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Conservationists Push to Fund Illinois' Protected Lands

As Congress debates the Land and Water Conservation Fund, sections of Illinois' Emiquon National Wildlife Refuge are at risk of losing federal funding. Credit: Timothy S. Long/The Nature Conservancy
As Congress debates the Land and Water Conservation Fund, sections of Illinois' Emiquon National Wildlife Refuge are at risk of losing federal funding. Credit: Timothy S. Long/The Nature Conservancy
November 25, 2015

SPRINGFIELD, Ill. - Some of Illinois' best public spots for hunting, fishing and hiking could be at risk of losing about $54 million in federal support because Congress can't agree on the future of a program that funds public conservation and recreation projects.

The Land and Water Conservation Fund has been around for 50 years, but lawmakers let it expire at the end of September. Last week, they continued the debate, but Gelasia Croom, spokeswoman for the Nature Conservancy, said the program does important work, so there shouldn't be much to argue about.

"By removing these funds, you're affecting the economy, the ecology and, overall, the quality of our basic natural services, including drinking water and things like that," she said. "You know, we have to be careful."

At issue is a proposal from U.S. Rep. Rob Bishop, R-Utah, which sets limits and restricts LWCF funding. However, two Senate bills call for reauthorization and full funding of the program. The LWCF gets its revenue from offshore oil and gas royalties.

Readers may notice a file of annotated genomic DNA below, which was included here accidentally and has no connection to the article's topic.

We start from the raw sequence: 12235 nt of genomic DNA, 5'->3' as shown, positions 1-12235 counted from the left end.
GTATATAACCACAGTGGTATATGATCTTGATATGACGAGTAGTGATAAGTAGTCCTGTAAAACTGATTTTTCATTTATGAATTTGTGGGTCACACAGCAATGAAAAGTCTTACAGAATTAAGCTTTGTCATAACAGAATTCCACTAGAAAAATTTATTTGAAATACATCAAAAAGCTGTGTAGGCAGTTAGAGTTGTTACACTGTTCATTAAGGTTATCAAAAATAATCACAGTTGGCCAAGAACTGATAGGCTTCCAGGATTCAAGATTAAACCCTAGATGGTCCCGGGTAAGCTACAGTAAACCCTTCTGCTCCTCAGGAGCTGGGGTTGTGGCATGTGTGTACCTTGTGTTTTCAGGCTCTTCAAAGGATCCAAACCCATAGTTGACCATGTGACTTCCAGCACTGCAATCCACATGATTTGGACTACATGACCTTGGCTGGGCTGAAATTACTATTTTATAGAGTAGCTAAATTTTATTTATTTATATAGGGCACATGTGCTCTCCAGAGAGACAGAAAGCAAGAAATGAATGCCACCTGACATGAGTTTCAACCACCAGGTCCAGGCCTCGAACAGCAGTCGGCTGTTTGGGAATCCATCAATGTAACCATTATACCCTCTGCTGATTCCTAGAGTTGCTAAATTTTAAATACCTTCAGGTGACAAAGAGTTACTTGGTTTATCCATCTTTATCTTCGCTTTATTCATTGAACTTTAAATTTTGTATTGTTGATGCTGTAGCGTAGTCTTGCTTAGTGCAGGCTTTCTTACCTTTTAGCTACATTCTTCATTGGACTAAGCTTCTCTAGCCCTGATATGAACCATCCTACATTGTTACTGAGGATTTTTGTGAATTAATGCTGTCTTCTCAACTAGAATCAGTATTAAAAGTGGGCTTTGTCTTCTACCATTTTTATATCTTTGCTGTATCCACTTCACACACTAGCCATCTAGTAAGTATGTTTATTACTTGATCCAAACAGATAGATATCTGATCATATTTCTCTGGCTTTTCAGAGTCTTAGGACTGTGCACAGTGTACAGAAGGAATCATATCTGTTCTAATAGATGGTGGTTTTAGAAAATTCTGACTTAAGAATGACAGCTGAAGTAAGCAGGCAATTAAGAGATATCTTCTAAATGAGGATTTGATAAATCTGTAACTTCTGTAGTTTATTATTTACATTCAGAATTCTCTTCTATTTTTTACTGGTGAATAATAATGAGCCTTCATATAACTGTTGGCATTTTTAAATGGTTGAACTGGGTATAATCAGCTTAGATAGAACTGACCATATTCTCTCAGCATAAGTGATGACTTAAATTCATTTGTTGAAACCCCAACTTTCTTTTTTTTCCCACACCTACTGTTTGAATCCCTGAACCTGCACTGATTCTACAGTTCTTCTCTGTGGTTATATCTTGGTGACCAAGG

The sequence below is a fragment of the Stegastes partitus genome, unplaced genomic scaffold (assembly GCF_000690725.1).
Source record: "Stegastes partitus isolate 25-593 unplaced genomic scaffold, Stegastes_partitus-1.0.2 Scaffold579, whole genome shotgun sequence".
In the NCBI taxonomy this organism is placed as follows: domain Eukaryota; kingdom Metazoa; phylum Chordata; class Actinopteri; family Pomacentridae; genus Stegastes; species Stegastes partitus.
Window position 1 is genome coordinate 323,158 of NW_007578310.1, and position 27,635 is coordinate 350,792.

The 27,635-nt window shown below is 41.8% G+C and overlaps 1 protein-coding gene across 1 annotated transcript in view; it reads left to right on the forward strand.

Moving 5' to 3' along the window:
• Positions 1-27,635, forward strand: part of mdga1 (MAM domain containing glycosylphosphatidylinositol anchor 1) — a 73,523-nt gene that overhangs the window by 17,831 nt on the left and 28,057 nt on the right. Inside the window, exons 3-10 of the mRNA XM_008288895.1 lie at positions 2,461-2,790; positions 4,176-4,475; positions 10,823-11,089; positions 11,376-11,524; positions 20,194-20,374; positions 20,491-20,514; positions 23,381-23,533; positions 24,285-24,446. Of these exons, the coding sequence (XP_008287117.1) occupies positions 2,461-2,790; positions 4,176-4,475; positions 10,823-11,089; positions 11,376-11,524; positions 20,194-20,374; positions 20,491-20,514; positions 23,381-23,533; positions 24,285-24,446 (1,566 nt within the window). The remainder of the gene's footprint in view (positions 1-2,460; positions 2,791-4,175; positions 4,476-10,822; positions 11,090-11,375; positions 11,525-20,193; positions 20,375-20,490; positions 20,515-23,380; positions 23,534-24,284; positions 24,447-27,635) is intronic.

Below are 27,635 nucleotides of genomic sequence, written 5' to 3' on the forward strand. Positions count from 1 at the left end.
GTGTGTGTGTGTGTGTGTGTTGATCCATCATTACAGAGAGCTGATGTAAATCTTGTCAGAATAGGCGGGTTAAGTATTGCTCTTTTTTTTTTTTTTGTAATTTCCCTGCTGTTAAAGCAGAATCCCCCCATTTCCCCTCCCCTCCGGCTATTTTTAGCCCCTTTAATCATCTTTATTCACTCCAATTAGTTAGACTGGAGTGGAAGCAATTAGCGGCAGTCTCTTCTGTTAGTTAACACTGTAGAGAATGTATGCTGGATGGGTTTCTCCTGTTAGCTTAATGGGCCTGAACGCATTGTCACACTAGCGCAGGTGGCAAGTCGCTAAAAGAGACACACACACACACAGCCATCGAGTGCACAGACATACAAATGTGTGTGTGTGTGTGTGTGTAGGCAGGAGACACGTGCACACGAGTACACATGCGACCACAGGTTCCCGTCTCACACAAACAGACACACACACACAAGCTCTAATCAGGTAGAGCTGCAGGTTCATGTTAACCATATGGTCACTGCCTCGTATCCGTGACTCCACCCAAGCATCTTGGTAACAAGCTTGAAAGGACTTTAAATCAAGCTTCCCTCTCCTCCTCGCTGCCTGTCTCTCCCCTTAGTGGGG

Alan Rowsome, senior director of public relations for The Wilderness Society, said a compromise is needed. Unlike the Senate plans, he said, Bishop's proposal has no bipartisan support.

"It's out of step and out of touch with what most Americans want," he said, "and his proposal ... would forever alter a program that isn't broken and doesn't need fixing."

Bishop's plan has come under fire for proposing changes that run counter to the goals of the LWCF, such as redirecting about 20 percent of its funding back to the oil and gas developers. Bishop said the money will pay for education and job training programs in that industry.

Meanwhile, Croom said that by funding public land projects such as the Emiquon National Wildlife Refuge in central Illinois, the government also helps local farming businesses. She said the Nature Conservancy has been working to restore floodplains in that area.

"By having a wetland area there, and working in concert with federal agencies," she said, "we are able to address conservation issues as well as flooding and mitigating negative impacts from not taking care of that land."

Several members of Illinois' congressional delegation have signed letters in support of the LWCF, including Sen. Dick Durbin, a Democrat, and Rep. Adam Kinzinger, a Republican.

Bishop's plan is online at naturalresources.house.gov. The reauthorization bills are House Resolution 1814, Senate Bill 338 and Senate Bill 890.

Brandon Campbell/Chris Thomas, Public News Service - IL